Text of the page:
How to help your kids deal with back-to-school jitters

Are your kids nervous about going back to school? Ease their fears and doubts with our expert tips for helping your kids deal with back-to-school jitters.

By Jen Kirsch

How to help your kids deal with back-to-school jitters
©iStockphoto.com/Chris Bernard Photography
It's just about that time again, when summer comes to a close and your kids have to start thinking about heading back to the classroom. With the return to school often comes nerves, concerns and a bit of fear about what the new school year will hold. While it's understandable for kids to be apprehensive about summer ending, there are a few simple ways to relieve their anxiety.

Tamara McPherson, founder of wondermoms.ca, a parenting resource and online community for families, says it's important to prepare your children for the return to school before the first day. That way you can ease them back into a daily routine and give them the confidence they need to head back to class without any stress about impending homework, new teachers or making new friends. Here are her suggestions.

1. Let your kids take charge
Take your children shopping for back-to-school supplies and allow them to choose everything themselves. "I print off my children's school supply list and allow them to pick out their own supplies, backpacks, lunch bags and labels within a budget I set," says McPherson.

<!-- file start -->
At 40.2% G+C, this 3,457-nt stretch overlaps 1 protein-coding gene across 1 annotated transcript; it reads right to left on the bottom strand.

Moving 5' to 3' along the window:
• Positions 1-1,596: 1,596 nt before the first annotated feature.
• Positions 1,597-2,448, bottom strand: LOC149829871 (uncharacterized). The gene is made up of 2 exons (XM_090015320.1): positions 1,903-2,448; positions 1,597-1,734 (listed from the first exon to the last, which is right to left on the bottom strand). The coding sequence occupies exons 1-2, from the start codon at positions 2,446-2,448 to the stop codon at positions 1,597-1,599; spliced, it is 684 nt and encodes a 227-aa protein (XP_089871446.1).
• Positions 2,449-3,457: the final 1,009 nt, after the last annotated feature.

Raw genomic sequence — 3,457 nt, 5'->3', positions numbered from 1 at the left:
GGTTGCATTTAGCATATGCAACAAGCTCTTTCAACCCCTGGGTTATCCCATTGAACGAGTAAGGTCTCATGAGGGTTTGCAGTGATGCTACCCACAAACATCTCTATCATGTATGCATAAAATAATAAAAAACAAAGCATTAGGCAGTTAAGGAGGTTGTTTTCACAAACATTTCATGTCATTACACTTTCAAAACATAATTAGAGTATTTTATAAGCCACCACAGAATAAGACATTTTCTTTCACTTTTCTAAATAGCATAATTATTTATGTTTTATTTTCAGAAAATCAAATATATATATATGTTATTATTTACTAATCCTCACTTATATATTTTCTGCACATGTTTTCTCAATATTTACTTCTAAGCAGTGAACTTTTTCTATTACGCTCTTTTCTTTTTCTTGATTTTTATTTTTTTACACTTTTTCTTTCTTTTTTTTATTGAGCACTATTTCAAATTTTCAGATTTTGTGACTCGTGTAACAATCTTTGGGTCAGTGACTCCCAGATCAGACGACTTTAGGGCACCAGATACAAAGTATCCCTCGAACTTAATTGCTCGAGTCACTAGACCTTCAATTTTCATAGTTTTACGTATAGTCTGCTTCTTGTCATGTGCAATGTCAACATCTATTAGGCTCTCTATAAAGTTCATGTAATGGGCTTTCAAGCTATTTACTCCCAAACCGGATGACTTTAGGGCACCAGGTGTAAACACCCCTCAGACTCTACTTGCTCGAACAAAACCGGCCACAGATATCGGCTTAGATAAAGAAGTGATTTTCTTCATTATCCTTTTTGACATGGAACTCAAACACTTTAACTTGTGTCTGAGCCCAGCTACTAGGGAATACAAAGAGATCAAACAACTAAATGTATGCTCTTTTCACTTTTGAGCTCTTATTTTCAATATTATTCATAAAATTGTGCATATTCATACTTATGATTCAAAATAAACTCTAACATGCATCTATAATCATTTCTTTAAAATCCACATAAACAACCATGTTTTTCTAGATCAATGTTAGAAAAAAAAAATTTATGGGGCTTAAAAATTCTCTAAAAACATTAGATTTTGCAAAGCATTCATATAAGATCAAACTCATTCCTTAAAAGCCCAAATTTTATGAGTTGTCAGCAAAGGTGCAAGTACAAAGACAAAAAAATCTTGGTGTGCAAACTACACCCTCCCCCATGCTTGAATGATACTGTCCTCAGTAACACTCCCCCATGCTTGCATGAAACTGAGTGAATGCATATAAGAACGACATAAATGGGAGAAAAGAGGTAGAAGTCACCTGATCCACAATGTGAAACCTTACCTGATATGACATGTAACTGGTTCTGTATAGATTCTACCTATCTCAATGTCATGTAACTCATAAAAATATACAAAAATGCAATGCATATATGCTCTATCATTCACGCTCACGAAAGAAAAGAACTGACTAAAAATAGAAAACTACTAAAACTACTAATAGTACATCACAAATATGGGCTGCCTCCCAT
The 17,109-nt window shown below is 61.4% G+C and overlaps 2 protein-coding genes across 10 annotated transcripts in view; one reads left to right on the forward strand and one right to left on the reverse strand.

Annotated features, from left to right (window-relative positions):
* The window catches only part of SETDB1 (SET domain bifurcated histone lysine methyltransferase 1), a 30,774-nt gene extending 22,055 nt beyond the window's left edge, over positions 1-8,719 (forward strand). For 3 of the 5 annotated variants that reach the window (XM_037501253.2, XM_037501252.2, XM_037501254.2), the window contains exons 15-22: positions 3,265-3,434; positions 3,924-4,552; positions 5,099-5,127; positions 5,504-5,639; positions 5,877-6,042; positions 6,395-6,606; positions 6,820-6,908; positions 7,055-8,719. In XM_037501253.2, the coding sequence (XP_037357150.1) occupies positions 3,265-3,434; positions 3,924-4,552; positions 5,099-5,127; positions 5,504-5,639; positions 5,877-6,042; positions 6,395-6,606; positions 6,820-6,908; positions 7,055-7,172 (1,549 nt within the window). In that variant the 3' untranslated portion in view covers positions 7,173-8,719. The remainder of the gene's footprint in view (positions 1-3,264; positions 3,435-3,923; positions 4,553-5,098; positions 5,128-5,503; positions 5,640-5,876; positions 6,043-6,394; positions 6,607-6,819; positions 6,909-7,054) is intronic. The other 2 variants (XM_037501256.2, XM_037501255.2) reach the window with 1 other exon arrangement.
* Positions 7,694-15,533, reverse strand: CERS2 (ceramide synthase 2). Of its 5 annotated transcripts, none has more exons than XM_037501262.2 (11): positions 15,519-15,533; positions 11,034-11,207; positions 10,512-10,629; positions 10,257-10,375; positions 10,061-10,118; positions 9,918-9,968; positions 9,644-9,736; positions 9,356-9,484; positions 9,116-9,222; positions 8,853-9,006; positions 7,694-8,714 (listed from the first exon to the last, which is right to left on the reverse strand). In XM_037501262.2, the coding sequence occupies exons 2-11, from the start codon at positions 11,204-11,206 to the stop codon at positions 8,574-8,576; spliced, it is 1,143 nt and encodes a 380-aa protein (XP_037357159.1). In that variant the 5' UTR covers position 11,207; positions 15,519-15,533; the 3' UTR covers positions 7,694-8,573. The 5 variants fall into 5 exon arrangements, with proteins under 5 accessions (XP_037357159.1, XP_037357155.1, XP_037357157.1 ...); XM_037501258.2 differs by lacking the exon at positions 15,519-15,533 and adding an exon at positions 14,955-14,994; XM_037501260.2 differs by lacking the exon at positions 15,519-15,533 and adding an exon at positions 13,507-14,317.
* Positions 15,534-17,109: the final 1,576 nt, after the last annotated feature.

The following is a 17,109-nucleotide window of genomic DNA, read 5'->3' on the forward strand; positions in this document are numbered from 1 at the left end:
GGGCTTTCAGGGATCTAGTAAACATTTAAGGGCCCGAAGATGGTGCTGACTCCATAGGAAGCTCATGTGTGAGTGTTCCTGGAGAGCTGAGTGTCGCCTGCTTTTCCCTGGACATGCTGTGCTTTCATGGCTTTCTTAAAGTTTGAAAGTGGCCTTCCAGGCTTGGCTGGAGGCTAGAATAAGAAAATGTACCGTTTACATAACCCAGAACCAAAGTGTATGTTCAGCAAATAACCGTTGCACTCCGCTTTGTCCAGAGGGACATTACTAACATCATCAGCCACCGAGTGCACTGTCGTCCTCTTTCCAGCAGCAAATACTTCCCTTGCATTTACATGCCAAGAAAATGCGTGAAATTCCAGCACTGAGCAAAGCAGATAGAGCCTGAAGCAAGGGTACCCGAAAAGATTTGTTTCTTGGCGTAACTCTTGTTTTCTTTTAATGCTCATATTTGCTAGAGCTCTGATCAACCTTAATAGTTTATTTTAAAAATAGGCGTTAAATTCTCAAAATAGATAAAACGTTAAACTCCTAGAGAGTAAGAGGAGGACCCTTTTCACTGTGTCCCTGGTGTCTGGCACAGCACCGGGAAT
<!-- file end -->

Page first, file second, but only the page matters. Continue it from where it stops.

Her reasoning? "I find if my children are allowed to make their own decisions, they are less likely to rebel against going back to school, and it eases their nerves." Kids are also more likely to be careful with their belongings when they picked them out themselves.

2. Role-play
Once the school supplies have been purchased, why not suggest playing school as a way to get your kids psyched up for the real thing? Have your children walk around wearing their bags, pack their supplies, read their new books or play with their new school items as a way to get them more comfortable with the idea of going back to class, says McPherson.

"We allow their imaginations to ease the stress," she explains. "This also builds the independence which is required at school."

Page 1 of 2 -- Discover three more ways to help your kids get past their back-to-school jitters on page 2.

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